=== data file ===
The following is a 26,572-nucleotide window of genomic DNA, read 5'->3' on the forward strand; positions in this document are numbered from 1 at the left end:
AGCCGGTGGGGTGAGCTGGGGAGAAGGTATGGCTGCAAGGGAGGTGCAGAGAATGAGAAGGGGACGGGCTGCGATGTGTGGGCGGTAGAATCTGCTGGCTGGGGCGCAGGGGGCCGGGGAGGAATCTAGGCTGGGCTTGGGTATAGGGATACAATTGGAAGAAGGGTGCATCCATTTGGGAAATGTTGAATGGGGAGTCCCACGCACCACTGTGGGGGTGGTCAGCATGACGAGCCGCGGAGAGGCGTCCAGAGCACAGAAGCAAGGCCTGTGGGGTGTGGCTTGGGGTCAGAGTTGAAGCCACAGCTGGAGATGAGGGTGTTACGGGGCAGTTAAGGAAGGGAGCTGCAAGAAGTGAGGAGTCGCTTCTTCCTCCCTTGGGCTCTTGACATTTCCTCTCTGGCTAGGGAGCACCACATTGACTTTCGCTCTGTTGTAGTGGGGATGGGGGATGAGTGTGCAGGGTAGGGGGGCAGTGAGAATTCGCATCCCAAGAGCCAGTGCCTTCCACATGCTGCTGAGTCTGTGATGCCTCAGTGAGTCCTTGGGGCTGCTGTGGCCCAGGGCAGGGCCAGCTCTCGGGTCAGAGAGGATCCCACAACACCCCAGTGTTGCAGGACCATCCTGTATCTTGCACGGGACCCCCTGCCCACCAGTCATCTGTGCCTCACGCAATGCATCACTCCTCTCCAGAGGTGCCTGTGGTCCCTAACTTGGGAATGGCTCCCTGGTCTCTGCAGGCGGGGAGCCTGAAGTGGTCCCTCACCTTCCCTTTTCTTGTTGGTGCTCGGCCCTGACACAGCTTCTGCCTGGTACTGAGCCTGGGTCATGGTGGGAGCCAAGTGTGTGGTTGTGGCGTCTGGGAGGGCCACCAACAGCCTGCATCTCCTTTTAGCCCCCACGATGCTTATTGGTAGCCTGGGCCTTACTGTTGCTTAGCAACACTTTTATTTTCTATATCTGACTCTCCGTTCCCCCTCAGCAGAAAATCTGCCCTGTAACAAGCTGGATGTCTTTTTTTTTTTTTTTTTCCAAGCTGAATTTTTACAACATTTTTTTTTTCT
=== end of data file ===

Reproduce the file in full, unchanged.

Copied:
The following is a 26,572-nucleotide window of genomic DNA, read 5'->3' on the forward strand; positions in this document are numbered from 1 at the left end:
AGCCGGTGGGGTGAGCTGGGGAGAAGGTATGGCTGCAAGGGAGGTGCAGAGAATGAGAAGGGGACGGGCTGCGATGTGTGGGCGGTAGAATCTGCTGGCTGGGGCGCAGGGGGCCGGGGAGGAATCTAGGCTGGGCTTGGGTATAGGGATACAATTGGAAGAAGGGTGCATCCATTTGGGAAATGTTGAATGGGGAGTCCCACGCACCACTGTGGGGGTGGTCAGCATGACGAGCCGCGGAGAGGCGTCCAGAGCACAGAAGCAAGGCCTGTGGGGTGTGGCTTGGGGTCAGAGTTGAAGCCACAGCTGGAGATGAGGGTGTTACGGGGCAGTTAAGGAAGGGAGCTGCAAGAAGTGAGGAGTCGCTTCTTCCTCCCTTGGGCTCTTGACATTTCCTCTCTGGCTAGGGAGCACCACATTGACTTTCGCTCTGTTGTAGTGGGGATGGGGGATGAGTGTGCAGGGTAGGGGGGCAGTGAGAATTCGCATCCCAAGAGCCAGTGCCTTCCACATGCTGCTGAGTCTGTGATGCCTCAGTGAGTCCTTGGGGCTGCTGTGGCCCAGGGCAGGGCCAGCTCTCGGGTCAGAGAGGATCCCACAACACCCCAGTGTTGCAGGACCATCCTGTATCTTGCACGGGACCCCCTGCCCACCAGTCATCTGTGCCTCACGCAATGCATCACTCCTCTCCAGAGGTGCCTGTGGTCCCTAACTTGGGAATGGCTCCCTGGTCTCTGCAGGCGGGGAGCCTGAAGTGGTCCCTCACCTTCCCTTTTCTTGTTGGTGCTCGGCCCTGACACAGCTTCTGCCTGGTACTGAGCCTGGGTCATGGTGGGAGCCAAGTGTGTGGTTGTGGCGTCTGGGAGGGCCACCAACAGCCTGCATCTCCTTTTAGCCCCCACGATGCTTATTGGTAGCCTGGGCCTTACTGTTGCTTAGCAACACTTTTATTTTCTATATCTGACTCTCCGTTCCCCCTCAGCAGAAAATCTGCCCTGTAACAAGCTGGATGTCTTTTTTTTTTTTTTTTTCCAAGCTGAATTTTTACAACATTTTTTTTTTCT